A weak dollar, mounting inflationary fears and skyrocketing gold and silver prices are prompting some states to convert precious metals into currencies.
Utah is now allowing gold and silver coins to be used as legal tender, and others may follow suit.
South Carolina lawmakers are proposing a bill that would do just that based in part on concern that present monetary policies may be undermining the national economy.
"I'm no financial expert but I am smart enough to know that you can't keep printing money when it has no backing," says Republican Rep. Mac Toole, according to WACH, the Fox News affiliate in Columbia, South Carolina.
Lawmakers are insisting the move is based on economics and not on political or other reasons.
"For those of you who think this is a way to re-establish secession, the bill was passed in Utah and it's currently law there," says S.C. Republican Rep. Mike Pitts.
Utah has legalized gold and silver coins as currency and has also exempted the sale of the coins from state capital gains taxes.
Utah Republican state Rep. Brad Galvez, who sponsored the bill legalizing gold and silver as currencies, says Americans are losing faith in the greenback, according to the Associated Press.
"We're too far down the road to go back to the gold standard," Galvez says, according to the AP.
"This will move us toward an alternative currency."
The idea seems to be spreading, even if many such measures are more symbolic protests to monetary and fiscal policies as opposed to a more serious push for a new currency.
Lawmakers in Minnesota, North Carolina, Idaho and several other states are proposing measures similar to the one in Utah.
Supporters say the move sends a clear message to Washington: stop printing money and start getting the country's financial house in order.
"Making gold and silver coins legal tender sends a strong signal to Congress and the Federal Reserve that their monetary policy is failing," says Ralph Danker, project director for economics at the Washington, D.C.-based American Principles in Action, which helped shape Utah's law.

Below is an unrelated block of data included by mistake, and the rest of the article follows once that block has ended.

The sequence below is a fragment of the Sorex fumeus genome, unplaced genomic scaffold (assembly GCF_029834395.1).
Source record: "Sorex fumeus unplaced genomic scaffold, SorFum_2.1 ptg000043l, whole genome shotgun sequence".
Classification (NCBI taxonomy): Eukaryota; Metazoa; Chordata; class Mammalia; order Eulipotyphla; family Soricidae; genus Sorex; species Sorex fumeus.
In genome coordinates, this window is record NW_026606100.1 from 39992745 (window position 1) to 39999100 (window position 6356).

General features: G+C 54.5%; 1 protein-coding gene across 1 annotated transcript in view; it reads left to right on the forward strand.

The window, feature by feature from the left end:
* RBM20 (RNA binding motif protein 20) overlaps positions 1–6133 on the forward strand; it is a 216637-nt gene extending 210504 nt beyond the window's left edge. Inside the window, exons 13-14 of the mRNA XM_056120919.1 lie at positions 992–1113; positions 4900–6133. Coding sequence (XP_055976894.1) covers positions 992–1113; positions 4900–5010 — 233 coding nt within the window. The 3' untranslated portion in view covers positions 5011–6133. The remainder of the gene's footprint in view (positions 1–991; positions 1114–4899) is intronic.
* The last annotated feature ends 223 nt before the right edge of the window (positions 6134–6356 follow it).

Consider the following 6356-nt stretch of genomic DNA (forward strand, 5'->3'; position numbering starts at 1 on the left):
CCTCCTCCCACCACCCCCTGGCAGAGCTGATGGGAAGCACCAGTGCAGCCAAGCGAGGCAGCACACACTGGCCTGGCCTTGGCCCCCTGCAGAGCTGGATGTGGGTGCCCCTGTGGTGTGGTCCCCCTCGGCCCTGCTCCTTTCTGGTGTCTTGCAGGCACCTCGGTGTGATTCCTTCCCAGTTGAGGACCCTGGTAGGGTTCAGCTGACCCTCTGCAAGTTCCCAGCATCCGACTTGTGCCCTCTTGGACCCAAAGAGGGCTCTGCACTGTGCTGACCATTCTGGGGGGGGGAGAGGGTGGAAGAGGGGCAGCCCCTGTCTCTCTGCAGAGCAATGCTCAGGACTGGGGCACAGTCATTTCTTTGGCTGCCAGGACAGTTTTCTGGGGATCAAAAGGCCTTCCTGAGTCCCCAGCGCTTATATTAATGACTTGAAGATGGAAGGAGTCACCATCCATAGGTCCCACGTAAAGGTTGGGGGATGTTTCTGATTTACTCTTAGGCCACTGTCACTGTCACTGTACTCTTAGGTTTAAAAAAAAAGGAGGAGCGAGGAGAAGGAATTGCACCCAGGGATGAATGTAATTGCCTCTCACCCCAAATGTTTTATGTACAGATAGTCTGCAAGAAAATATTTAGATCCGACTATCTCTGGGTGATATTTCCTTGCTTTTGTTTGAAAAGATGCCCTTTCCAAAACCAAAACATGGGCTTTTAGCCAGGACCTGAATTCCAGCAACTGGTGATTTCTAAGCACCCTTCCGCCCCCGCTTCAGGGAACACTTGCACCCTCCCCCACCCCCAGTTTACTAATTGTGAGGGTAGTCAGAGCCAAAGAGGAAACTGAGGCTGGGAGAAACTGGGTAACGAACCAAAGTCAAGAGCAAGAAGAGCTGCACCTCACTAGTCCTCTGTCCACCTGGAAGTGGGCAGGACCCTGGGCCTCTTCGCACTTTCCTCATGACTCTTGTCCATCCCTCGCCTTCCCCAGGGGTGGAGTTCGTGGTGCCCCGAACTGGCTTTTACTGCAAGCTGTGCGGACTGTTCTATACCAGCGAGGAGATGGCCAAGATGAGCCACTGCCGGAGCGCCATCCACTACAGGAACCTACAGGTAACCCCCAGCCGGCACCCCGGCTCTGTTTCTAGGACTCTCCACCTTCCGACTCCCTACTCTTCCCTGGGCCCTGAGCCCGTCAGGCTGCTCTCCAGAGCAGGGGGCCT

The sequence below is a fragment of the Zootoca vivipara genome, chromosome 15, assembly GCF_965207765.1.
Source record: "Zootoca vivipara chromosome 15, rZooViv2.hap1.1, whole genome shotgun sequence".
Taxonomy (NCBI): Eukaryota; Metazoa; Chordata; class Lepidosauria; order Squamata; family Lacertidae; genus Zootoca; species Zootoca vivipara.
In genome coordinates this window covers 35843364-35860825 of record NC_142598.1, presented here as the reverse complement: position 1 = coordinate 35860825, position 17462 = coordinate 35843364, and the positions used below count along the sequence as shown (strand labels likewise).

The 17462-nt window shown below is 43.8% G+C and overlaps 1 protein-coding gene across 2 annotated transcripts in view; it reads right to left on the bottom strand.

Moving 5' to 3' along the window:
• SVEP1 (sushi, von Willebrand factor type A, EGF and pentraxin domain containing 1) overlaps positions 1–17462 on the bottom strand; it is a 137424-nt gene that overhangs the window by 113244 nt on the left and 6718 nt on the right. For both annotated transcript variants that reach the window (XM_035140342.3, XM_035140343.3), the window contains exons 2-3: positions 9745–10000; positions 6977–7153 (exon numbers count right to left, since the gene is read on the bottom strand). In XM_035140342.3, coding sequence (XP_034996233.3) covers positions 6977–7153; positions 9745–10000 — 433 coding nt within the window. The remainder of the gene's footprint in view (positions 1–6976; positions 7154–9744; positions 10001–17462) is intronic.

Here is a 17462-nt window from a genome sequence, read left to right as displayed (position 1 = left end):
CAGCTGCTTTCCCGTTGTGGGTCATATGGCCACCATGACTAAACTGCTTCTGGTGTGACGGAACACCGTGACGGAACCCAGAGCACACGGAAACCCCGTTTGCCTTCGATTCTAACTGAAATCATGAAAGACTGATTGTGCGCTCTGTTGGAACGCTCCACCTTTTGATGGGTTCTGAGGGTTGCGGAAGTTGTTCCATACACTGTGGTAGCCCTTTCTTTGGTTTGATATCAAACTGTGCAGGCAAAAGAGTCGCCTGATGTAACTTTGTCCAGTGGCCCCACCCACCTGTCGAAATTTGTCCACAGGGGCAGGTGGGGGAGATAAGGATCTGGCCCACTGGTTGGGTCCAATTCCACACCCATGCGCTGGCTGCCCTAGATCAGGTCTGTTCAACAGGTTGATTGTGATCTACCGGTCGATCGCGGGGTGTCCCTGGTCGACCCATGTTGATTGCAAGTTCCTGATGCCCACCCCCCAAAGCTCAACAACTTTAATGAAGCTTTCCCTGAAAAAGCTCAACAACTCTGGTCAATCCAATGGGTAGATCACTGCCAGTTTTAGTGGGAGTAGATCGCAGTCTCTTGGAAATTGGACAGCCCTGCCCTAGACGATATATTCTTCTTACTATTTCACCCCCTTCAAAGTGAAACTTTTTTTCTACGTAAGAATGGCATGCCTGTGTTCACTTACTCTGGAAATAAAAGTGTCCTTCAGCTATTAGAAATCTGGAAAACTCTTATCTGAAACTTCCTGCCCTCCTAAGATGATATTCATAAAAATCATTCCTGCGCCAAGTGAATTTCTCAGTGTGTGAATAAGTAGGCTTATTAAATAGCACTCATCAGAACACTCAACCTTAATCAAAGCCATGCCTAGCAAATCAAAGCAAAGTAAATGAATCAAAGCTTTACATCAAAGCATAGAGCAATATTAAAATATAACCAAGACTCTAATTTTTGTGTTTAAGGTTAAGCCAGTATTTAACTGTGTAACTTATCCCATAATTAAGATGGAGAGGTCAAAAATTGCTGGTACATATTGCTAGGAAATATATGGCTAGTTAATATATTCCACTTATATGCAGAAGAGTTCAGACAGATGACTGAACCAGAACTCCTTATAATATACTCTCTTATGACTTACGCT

"The dollar should be backed by gold and silver, so we have hard money."
Critics, meanwhile, say the move could disrupt the monetary system by making it more difficult for the government to adjust exchange rates when needed.
"We'd be going backward in financial development," says Carlos Sanchez, director of Commodities Management for The CPM Group in New York, according to the Associated Press.
"What backs currency is confidence in a government's ability to pay debt, its government system and its economy."
Some aren't calling for gold to be used as tender but are calling for a return to the Gold Standard, which attaches the value of the dollar to a certain amount of gold.
A return to the gold standard would stabilize the dollar by discouraging hefty fiscal spending as well as preventing the Federal Reserve from printing excess money.
"People know that something is wrong with the dollar," says former GOP presidential candidate and Forbes Magazine Publisher Steve Forbes, who adds "you cannot trash your money without repercussions."
"What seems astonishing today could become conventional wisdom in a short period of time," says Forbes, according to Human Events, a conservative media website.
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